Why do I bring this up? Because, unfortunately, Agile has stopped being a word that heralds speed, quality, and innovation, and has become some buzz word that is used for garnering more clients or additional funding from investors. We have watched as more and more folks have created an industry where agility is not a mindset but is a sales pitch. Consultants are “versed in agile methodologies” and yet do not want to partner with their clients to make the hard decisions and find the real problems. And, because in the end, our users want high quality products delivered regularly with updates that work.

Usually in the third paragraph of a blog like this, there is a call to “return to the principles of the original manifesto,” but I would say that this is overplayed. It is time for us to move forward and focus on what our customers and our clients’ customers want – good products with great features faster. If that means we use different methods and we address different problems using different tools, then so be it. Whatever it means, the ultimate goal is not agility, it is valuable products. And why is this (repeat after me): because in the end, our users want high quality products delivered regularly with updates that work.

From Manager to Agile Leader

This is a repost of a blog I wrote for MATRIX Resources.

See more at: http://www.matrixres.com/resources/blogs/

Dear Coach Josh,

Last month our CEO sent out a memo stating that our company was now an Agile company. I know what Agile is, but I don’t know what to do now because I am a manager. I have heard that Agile no longer uses managers and I have been reminded of this by some of my employees after attending a training session. Help!


Scared in Scrum


Dear Scared in Scrum,

Go get a cup of coffee or nice chamomile tea and know this – nothing in Agile calls for the removal of managers or leaders in companies! This isn’t the French Revolution! Now, did you get your hot beverage of choice? Good! Since that is out of the way, let’s look at what has changed, what this means to you, and what this means to the people the company has entrusted you to lead! But first, a little background.

Agile has its roots in a time where developers sat in small cubes in back rooms and banged out code while project managers, business analysts and the like (the people persons) worked with the customer directly. These PMs and BAs then brought back well-thought-out documents and plans, handed completed specifications to the developers, and returned to their tracking of projects and talking with the customers. Resource managers, then, focused on creating and enforcing rules, acted as subject matter experts (because they once were developers or the like), and held the organizational bureaucracy together. Then came the Agile Manifesto and the meeting in Snowbird. Developers were done with being relegated to the dark corners of the cube jungle and started working directly with clients, PMs were banished from the land, BAs stopped writing massive documents, but managers were still there! Even though some agile frameworks completely leave managers out of their thoughtful methods, companies didn’t know what to do with managers. And it seemed the boys in Snowbird didn’t either.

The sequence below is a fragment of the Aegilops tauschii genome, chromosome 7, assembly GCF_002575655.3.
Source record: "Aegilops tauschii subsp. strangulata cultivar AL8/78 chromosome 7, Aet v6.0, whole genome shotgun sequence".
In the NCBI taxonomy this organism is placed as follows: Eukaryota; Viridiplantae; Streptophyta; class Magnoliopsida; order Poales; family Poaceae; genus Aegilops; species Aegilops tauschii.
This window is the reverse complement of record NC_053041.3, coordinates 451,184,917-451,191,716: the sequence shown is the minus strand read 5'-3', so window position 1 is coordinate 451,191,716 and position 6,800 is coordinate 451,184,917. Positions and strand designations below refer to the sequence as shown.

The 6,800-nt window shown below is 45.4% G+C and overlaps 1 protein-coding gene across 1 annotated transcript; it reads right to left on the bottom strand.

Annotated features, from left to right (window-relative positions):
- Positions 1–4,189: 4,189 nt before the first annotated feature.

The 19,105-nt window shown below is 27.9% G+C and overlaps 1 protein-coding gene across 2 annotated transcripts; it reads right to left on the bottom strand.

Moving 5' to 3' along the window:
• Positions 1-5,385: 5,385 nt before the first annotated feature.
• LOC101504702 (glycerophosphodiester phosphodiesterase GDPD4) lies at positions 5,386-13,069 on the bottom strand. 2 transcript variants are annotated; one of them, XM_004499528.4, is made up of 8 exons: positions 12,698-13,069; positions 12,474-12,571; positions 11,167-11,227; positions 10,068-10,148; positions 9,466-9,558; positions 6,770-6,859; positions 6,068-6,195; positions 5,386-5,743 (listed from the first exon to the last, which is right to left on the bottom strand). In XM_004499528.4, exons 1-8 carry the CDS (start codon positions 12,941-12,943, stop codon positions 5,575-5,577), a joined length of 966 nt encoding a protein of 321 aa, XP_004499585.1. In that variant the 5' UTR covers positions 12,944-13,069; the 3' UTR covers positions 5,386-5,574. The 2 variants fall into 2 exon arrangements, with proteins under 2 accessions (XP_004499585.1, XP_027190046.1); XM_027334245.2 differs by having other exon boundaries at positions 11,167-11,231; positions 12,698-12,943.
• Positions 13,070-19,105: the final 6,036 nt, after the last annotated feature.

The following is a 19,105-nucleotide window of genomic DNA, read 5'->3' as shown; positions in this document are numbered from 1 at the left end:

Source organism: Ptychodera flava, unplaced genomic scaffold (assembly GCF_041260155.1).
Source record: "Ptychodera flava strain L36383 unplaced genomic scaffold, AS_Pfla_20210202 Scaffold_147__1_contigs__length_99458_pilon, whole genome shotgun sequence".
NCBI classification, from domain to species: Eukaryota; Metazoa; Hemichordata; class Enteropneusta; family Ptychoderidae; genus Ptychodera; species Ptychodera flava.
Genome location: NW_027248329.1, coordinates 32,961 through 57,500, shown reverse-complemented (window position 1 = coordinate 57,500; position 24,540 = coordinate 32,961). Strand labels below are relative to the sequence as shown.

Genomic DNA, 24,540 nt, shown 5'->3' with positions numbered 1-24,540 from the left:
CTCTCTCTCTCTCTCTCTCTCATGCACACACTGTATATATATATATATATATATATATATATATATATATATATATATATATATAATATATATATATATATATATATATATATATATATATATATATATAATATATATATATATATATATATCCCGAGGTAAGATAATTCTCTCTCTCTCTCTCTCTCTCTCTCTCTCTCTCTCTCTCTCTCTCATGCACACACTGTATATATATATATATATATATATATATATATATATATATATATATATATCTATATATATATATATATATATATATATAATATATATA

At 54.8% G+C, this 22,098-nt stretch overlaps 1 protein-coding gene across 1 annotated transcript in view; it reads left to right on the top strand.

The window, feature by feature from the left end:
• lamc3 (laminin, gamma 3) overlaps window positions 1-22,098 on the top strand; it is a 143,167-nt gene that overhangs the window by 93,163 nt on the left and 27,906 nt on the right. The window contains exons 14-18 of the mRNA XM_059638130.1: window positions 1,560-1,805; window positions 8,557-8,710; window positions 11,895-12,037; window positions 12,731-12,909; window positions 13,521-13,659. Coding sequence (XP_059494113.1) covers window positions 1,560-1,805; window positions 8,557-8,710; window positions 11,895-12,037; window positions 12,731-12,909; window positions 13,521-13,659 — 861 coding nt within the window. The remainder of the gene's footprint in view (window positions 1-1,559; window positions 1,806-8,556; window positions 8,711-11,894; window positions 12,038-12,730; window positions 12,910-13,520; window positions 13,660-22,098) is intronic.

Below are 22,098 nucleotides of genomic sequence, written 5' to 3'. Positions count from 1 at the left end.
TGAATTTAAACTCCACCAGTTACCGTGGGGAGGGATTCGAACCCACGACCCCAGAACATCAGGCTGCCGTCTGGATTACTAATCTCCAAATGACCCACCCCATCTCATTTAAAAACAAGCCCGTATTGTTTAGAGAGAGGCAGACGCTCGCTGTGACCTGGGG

Many good folks have spent time talking about the role of managers, and this blog is just the latest in a litany of attempts to explain what managers do now.

Managers are no longer managers; they are leaders of leaders.

It may seem like semantics, but there is a huge difference between a manager and a leader. The good ole dictionary defines a manager as “a person responsible for controlling or administering all or part of a company”. The word even derives from the Latin which means “to handle”, specifically, “to control or handle a horse.” A leader on the other hand, comes from a word that means “to guide or conduct,” and can be defined as “a guiding or directing head, as of an army, movement, or group.”

In an Agile organization, we ask everyone to be a leader. We ask team members to organize themselves and be responsible for their work, their relationships, and their own improvement! In the old days, the “head” of a group of people or team did not stay in the back of the group giving orders, rather they were in front and the first one out among many. This concept is reaffirmed in stories of Alexander the Great, George S. Patton, and some of the greatest military and strategic champions throughout history. This means that Leaders of Leaders are there to help guide individuals by bringing them along with them. Do you want your folks to become stronger in their core competency? Then show them by example what that looks like through your actions and open up a path for them to improve. Do you want the people to learn to communicate more effectively or create a more cohesive team environment? Then YOU make that change first. One of our clients, after doing some training with our own Bob Woods, converted their entire floor to a more open space to facilitate communication and collaboration. While that was impressive, the most impressive change was that this Sr. Leader actually moved himself out of his office into one of the desks among the teams. The reason? He wanted to be in the midst of his people and let them know that collaboration was important. This was a not-so-subtle notice that he needed his folks to take up the initiative of collaboration across teams and start to communicate more and is an example of a Manager-to-Leader moment.